We had flown in on a tiny 6 seater one prop plane from Nairobi. Still jet lagged. We arrive in the afternoon and are greeted by Masai Warriors. For some reason, I thought they were tall people, very dark and ferocious. They were very pleasant and not so tall. We land on a barren dirt runway. The landscape is immense, I can see to the mountains some 30 to 50 kilometers away. Dry and dusty. We arrive in the wet season. But not many clouds around. I see the earth and savannas. The scrub and grass. The mind is alert. Driving in a land cruiser. We arrived in the morning. Though we were going on Safari, (the Arabic word for travel/ voyage is Safar) we managed to see Zebras on our first day. Our driver Johnson, a Masai, and Purfnkey, a full Masai warrior.
Enkewa lodge run by Jose a man from Barcelona with his young family. it does look like rural camping in Africa, nestled in a river stream, with a main dining room and an elegant dinner service. There is a library and salon next door. Our glamping is 200 meters away, with other tents nearby. I had a funny thought about my father from the Bronx and I imagine him saying, “what’s the matter? Ain’t the Bronx zoo good enough for ya?”
I am astonished as we’re driving to the base camp at at Enkewa, there are elephants and zebras as we’re driving towards this nestle of a safari camp. There are hills in the mountains stretching from horizon to horizon. My mind is trying to piece together what is the geological history of this land that goes back to the earliest in geological time. There is an exhibit in the New York Museum of Natural History, and it is a savanna landscape, with the earliest humanoids. What they had done is found footsteps encased in lava and made a story based on those footsteps. From those footsteps they realize that it was people fleeing a lava flow.
The first apes who made the transition to humans walked on these very lands. Though through the hundreds of thousands of years there have been shifts in weather and climate, glacial freezes, but nothing more destructive than the industrial age over the past 200 years. It is bizarre that humanity is committing ecological suicide. The more coal we dig out of the ground and burn: the more smoke and pollutants we pour into the atmosphere: the more chemicals that we harvest from the earth and make it into a toxic brew that poisons our waters: the more we have of our technological age that may connect this via social media but leaves us largely alone and isolated. It is ecological suicide. This incredibly beautiful globe known as the earth. As I had written in the poem, Gaia, what was the sound of the seed first coming to life what was the sound of the ash swallow in her first infant breath?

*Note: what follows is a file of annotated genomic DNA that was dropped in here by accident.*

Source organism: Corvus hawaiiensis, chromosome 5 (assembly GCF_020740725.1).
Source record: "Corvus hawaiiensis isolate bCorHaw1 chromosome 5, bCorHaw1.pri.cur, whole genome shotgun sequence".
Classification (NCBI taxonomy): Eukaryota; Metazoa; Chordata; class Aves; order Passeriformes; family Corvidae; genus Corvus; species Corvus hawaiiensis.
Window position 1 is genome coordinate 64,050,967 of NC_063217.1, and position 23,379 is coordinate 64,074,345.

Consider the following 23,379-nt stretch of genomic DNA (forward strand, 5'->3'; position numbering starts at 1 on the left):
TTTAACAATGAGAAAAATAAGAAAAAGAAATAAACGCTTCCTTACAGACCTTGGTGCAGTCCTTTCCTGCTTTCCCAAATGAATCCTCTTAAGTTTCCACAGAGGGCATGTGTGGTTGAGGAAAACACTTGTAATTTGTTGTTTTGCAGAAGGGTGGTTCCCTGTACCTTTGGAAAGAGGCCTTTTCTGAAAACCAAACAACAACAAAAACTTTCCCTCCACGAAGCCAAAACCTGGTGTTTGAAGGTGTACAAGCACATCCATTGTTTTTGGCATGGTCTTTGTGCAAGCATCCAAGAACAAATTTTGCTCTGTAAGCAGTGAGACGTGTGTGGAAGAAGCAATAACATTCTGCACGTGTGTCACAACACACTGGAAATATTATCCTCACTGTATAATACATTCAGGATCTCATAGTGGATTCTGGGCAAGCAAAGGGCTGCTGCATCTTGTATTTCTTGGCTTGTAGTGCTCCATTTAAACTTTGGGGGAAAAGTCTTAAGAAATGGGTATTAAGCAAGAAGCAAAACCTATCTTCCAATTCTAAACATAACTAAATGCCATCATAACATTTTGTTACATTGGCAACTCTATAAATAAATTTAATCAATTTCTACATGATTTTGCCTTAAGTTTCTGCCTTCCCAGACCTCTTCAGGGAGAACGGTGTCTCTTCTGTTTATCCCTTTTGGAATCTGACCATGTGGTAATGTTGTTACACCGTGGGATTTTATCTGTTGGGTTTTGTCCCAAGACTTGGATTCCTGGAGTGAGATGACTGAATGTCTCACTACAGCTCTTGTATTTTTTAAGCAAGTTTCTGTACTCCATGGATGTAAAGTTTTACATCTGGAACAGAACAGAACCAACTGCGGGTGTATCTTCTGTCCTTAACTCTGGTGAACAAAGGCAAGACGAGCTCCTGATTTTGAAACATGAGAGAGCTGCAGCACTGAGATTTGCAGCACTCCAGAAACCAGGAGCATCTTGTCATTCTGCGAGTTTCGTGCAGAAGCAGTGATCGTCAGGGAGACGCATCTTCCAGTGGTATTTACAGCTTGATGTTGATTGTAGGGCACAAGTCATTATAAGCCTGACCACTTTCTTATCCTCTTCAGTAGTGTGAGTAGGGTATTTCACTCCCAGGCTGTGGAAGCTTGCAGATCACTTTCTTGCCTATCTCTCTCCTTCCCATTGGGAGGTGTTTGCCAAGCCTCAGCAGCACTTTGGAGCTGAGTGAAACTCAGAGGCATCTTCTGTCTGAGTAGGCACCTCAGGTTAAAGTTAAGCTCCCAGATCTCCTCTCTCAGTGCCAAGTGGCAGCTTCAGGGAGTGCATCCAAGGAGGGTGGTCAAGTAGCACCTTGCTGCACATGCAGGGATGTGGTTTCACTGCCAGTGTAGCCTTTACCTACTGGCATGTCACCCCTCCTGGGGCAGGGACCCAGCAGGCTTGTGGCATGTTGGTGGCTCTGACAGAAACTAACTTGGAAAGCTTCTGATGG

I come back this sense of wonder about this paradise known as Masai Mara in Kenya, which is a continuation of the Serengeti Park in Tanzania. This is probably the Garden of Eden. Yes, a garden where lions eat zebras. Cheetahs eat gazelles and more. Leopards start the bushes for their own feast.I also see how this ecosystem, free from the devices and machinations of man, are able to determine their own destiny. Of course, the pollution in Nairobi and industrial centers around the world influence even a remote sanctuary here in the Masai Mara.
For two days, we would wake up at 5 AM the first glimmer of daylight arising from the mountains by the Tanzanian border, and knowing that we only see a tiny bit of what is there. We do not have the natural awareness of the hundreds perhaps even thousands of plants, animals, birds, insects and all that are in front of us. Some years ago we were in the Daintree Rain Forest in northern Australia and we were walking through the forest at midnight. The naturalist with the aid of a small penlight which show us small insects frogs that sends their prey by a change in temperature. He would point to the underside of the tree were a certain kind of spider was. Hundreds of observations that were beyond our ability. I feel the same way in approaching our journey in the Masai Mara, we only understand the broad strokes, we can only fathom from our experience. Through the eyes of our guide we follow the riverbanks, the small depressions and sanctuaries in the land, and in one turn we find cheetahs. There is no way that anyone could possibly know that in a small clump of brush a few feet beneath a tree would be this cluster of cheetahs. Even more astonishing is that we could drive up within four or 5 feet and photograph them. In my mind I’m thinking these things are going to attack us. Even more astonishing was how mellow and apparently oblivious to us.